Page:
A Sports School Data Model

Marian Dziubiak, Junior Technical Writer at Vertabelo

by
Marian Dziubiak
Junior Technical Writer at Vertabelo

Posted: September 13, 2017

complete data model, sport, management

Team sports are very popular, especially among kids and teens. In this article, we look at a data model that can help run a sports school.

Exercise helps us stay fit and healthy, but exercising by yourself can be boring. Unless you can motivate yourself, you might not get the exercise you planned. To stay fit, people of all ages join a local team and practice together. It’s much more fun!

In recent years, there’s been a huge increase in organized sports for kids and young adults. This has given rise to sports schools: places where enthusiasts of team sports can go to sharpen their skills and improve their physical fitness. We’re going to look at a data model that could fuel a sports school.

How Do Sports Schools Work?

Let’s take one common scenario. A sports coach retires, but he still needs to make some money. He decides to teach kids how to play soccer. He starts by spreading this information among his former students, putting up a note at a local primary school, and contacting parents who might be interested in enrolling their kids in soccer school. When enough people are interested, he finds a pitch (soccer field) that he can rent for two hours twice a week. He adds his desired profit to the rental cost, divides the total amount by the approximate number of future students, and tells parents about the cost and date of the first practice.

And that’s pretty much it. Kids come, play some ball, and everyone’s happy. In our data model, I’m going to extend this scenario to include multiple coaches, but this type of school is the main idea.

The Data Model




I’ve divided the data model into three sections:

  • Team Setup
  • Practice
  • Equipment

We’ll go into each what each section contains and what it does. The sections are listed in the order that we’ll discuss them.

Team Setup

The primary focus of this data model is the people: the players and coaches. Players are usually assigned to teams that practice together, guided by a coach.

Team Setup

Let’s start with the “player” table:

  • id” – The primary key, which also identifies the individual player.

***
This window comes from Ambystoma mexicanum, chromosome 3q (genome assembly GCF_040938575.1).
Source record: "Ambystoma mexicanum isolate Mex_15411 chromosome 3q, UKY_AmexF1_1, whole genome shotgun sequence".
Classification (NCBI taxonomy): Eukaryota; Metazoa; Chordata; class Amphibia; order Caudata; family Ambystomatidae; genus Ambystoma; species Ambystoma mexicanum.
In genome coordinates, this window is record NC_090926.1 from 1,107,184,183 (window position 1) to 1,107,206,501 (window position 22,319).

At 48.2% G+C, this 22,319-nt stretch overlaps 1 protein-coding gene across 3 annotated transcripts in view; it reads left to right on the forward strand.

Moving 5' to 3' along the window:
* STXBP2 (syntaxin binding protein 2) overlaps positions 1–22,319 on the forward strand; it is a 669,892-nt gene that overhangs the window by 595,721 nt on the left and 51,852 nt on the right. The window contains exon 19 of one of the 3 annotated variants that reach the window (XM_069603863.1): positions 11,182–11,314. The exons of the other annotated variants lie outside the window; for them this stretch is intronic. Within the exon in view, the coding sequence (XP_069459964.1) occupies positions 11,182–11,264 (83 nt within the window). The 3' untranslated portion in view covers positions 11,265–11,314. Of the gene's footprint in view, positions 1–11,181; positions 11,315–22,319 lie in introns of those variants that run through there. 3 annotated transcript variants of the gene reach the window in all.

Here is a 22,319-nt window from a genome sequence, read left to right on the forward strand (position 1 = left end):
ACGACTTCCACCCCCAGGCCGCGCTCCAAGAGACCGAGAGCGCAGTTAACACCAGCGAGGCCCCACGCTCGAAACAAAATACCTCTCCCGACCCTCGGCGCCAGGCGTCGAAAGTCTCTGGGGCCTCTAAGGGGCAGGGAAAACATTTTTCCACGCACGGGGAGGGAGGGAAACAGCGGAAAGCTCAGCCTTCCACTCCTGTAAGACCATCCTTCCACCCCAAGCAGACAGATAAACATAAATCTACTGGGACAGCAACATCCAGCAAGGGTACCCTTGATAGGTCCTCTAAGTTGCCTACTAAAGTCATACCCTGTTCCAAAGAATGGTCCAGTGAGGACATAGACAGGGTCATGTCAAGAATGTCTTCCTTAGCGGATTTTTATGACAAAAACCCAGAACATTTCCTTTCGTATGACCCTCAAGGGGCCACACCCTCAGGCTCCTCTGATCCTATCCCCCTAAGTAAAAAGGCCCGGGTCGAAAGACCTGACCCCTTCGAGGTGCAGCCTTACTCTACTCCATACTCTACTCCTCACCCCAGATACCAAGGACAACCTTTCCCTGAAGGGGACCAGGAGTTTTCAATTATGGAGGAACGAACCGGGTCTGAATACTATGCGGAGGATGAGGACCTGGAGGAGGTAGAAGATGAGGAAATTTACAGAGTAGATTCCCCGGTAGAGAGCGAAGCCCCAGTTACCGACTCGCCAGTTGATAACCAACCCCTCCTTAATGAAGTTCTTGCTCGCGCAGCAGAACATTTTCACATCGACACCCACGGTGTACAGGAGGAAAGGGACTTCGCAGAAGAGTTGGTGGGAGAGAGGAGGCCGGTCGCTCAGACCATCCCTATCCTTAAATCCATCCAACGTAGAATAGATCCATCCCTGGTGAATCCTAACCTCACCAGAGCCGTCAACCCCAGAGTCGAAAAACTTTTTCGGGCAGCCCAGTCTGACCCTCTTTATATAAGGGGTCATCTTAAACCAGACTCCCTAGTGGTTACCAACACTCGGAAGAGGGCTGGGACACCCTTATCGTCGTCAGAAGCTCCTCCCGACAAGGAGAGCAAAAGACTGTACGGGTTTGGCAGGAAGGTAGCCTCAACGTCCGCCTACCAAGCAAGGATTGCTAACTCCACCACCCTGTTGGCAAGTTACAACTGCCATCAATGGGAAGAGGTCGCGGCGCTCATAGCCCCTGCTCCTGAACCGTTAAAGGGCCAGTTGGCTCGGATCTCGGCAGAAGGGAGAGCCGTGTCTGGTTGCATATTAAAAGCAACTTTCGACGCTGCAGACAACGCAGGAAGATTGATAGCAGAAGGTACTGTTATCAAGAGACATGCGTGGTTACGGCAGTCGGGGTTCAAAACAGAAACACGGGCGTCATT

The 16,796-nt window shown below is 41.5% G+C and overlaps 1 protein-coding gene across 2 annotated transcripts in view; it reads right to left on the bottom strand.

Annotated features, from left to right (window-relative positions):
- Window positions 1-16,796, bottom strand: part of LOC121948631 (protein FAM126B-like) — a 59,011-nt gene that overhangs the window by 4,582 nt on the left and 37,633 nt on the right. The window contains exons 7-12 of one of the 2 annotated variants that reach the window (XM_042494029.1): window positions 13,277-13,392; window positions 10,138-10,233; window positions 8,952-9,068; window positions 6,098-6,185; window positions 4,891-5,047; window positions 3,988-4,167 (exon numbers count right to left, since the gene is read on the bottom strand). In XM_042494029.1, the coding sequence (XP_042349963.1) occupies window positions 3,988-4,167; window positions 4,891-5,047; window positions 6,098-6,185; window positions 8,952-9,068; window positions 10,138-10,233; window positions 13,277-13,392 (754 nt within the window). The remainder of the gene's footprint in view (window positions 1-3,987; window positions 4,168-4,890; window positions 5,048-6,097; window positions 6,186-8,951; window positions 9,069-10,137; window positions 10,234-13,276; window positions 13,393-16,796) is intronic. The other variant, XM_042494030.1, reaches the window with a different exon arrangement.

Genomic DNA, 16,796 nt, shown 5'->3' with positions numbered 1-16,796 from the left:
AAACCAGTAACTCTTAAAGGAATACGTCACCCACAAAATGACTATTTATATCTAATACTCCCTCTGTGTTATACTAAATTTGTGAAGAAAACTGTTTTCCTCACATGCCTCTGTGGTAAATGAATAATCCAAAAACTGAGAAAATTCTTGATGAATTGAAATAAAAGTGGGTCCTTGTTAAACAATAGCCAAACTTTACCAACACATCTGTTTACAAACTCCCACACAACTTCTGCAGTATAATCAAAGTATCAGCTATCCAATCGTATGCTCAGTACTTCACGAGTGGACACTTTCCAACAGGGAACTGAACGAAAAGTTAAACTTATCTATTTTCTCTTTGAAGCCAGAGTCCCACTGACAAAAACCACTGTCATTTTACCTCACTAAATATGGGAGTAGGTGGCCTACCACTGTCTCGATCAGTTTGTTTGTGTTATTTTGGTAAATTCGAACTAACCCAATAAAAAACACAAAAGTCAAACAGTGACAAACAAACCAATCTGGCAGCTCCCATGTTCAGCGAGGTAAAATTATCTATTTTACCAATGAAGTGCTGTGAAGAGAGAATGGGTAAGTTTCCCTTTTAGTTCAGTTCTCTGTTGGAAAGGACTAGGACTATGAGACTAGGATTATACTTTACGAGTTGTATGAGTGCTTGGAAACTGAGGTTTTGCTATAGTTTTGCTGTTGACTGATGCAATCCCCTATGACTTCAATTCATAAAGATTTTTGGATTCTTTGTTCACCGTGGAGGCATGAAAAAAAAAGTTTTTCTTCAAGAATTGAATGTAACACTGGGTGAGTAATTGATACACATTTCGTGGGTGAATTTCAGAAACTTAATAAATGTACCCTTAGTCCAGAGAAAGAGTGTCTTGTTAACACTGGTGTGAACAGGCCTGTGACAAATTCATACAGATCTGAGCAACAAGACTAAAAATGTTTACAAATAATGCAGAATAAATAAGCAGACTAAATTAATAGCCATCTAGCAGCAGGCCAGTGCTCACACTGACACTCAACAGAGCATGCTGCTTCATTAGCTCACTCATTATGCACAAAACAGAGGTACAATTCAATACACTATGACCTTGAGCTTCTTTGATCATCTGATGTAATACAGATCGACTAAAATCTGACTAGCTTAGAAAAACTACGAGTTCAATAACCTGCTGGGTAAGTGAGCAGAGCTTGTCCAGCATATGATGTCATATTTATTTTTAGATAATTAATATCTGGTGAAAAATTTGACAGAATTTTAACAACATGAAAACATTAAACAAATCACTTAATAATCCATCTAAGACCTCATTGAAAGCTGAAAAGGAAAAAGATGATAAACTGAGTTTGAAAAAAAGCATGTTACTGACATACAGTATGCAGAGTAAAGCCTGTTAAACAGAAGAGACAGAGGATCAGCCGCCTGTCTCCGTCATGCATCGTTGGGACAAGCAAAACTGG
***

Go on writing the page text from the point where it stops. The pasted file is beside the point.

• name” – The name of the player.
  • date_of_birth” – The player’s date of birth. This provides the age of the player and may be used to create age-based teams.
  • contact_number” – The phone number used to contact the player (or their parents).
  • notes” – Additional information about the player, such as medical conditions or specialized exercises.
  • team_id” – References the “team” this player is assigned to. This can be NULL because a player may not be assigned to a team.

The “team” table has:

  • id” – The primary key, which also identifies the team in our database.
  • team_name” – The team name, which can be decided by the players.
  • coach_id” – The team’s “coach”.

Next, we have the coaches. The “coach” table is very simple; it contains only coaches’ names and internal ID numbers. However, you can extend this table by adding fields for phone numbers, addresses, etc.

  • id” – The primary key and the ID of the coach in our system.
  • name” – The name of the coach.

Practice

A practice is a single training session. Each practice takes place on a pitch on a given day, with a coach in charge of it all. Sports schools need to plan and schedule practices. They need to keep a history of past practices and which players participated in each one.

Practice subject area

In the “practice” table, we’ll find:

  • id” – The primary key.
  • date” – The date of that practice session.
  • hour” – The time when that practice session started or will start.
  • team_id” – References the “team” that is participating or had participated in the practice session.
  • pitch_id” – References the “pitch” or location where the practice was or will be.
  • coach_id” – References the “coach” who will train or had trained players during this practice session. This is usually (but not always) the team’s coach.

We want to store what players were (or should be) at the practice. We’ll use a very simple table called “attendance” to manage this:

  • player_id” – References a “player”.
  • practice_id” – References a specific “practice” session.